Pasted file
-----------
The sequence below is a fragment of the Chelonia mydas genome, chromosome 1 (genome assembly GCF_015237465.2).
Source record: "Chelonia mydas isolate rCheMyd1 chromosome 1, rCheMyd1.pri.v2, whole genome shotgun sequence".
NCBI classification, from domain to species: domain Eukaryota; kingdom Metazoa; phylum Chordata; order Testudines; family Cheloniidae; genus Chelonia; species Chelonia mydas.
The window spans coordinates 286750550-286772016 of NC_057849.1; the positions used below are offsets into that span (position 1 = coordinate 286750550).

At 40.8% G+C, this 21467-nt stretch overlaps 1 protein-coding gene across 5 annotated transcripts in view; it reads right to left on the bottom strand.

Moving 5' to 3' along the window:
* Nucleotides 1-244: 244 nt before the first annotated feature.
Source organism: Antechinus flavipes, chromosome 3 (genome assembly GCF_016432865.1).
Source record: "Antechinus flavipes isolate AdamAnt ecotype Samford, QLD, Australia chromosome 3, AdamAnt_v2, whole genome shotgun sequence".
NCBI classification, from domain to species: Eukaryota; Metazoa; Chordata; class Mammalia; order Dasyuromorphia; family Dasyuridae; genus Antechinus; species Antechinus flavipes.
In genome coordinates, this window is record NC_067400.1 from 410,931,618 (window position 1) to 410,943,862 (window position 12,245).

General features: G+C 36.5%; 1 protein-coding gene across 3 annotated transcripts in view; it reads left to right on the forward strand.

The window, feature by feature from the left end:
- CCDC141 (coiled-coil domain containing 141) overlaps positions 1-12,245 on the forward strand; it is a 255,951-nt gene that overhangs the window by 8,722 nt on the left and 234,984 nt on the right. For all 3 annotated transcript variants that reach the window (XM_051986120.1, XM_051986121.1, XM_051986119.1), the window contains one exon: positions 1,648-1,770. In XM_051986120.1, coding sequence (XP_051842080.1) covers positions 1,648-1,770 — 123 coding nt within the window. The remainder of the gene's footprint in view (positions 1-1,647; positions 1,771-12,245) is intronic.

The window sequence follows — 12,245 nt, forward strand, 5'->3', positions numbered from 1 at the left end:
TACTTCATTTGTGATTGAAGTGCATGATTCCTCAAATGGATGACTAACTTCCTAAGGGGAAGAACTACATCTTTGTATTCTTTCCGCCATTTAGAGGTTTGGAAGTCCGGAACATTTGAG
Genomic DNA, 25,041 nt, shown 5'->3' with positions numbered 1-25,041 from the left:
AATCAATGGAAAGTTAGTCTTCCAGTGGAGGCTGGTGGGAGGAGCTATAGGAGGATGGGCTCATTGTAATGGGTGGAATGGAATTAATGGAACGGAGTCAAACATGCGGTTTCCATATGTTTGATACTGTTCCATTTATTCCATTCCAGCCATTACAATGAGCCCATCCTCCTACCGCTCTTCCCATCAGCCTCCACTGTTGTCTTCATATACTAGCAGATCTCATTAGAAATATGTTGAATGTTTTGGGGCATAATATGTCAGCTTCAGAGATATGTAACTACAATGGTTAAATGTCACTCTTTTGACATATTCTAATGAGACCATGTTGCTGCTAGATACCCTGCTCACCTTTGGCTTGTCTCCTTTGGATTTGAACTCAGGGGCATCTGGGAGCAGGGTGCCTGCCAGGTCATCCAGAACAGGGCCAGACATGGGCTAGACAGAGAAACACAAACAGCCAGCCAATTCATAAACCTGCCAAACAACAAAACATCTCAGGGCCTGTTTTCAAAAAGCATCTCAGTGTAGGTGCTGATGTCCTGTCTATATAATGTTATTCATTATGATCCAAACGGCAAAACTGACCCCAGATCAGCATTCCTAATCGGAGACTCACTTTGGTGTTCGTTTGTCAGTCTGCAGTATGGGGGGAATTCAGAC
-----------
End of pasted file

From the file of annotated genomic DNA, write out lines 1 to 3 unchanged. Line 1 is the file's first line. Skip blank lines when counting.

The sequence below is a fragment of the Chelonia mydas genome, chromosome 1 (genome assembly GCF_015237465.2).
Source record: "Chelonia mydas isolate rCheMyd1 chromosome 1, rCheMyd1.pri.v2, whole genome shotgun sequence".
NCBI classification, from domain to species: domain Eukaryota; kingdom Metazoa; phylum Chordata; order Testudines; family Cheloniidae; genus Chelonia; species Chelonia mydas.